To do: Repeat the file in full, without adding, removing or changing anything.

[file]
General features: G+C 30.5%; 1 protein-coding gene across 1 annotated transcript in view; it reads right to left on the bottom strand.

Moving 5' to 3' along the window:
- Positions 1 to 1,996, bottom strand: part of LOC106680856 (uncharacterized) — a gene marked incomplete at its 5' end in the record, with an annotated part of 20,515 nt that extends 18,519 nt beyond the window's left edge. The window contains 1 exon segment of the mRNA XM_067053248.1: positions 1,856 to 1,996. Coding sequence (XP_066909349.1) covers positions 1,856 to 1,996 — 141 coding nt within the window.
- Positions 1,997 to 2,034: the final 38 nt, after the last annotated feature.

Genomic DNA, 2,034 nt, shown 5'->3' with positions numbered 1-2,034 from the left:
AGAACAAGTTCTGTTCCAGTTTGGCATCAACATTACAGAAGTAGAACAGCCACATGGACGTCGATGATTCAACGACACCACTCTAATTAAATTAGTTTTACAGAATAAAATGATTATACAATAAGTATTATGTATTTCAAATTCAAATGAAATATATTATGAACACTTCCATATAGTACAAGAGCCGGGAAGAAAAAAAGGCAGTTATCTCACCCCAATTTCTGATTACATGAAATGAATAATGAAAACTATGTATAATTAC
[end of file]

General features: G+C 30.5%; 1 protein-coding gene across 1 annotated transcript in view; it reads right to left on the bottom strand.

Moving 5' to 3' along the window:
- Positions 1 to 1,996, bottom strand: part of LOC106680856 (uncharacterized) — a gene marked incomplete at its 5' end in the record, with an annotated part of 20,515 nt that extends 18,519 nt beyond the window's left edge. The window contains 1 exon segment of the mRNA XM_067053248.1: positions 1,856 to 1,996. Coding sequence (XP_066909349.1) covers positions 1,856 to 1,996 — 141 coding nt within the window.
- Positions 1,997 to 2,034: the final 38 nt, after the last annotated feature.

Genomic DNA, 2,034 nt, shown 5'->3' with positions numbered 1-2,034 from the left:
AGAACAAGTTCTGTTCCAGTTTGGCATCAACATTACAGAAGTAGAACAGCCACATGGACGTCGATGATTCAACGACACCACTCTAATTAAATTAGTTTTACAGAATAAAATGATTATACAATAAGTATTATGTATTTCAAATTCAAATGAAATATATTATGAACACTTCCATATAGTACAAGAGCCGGGAAGAAAAAAAGGCAGTTATCTCACCCCAATTTCTGATTACATGAAATGAATAATGAAAACTATGTATAATTAC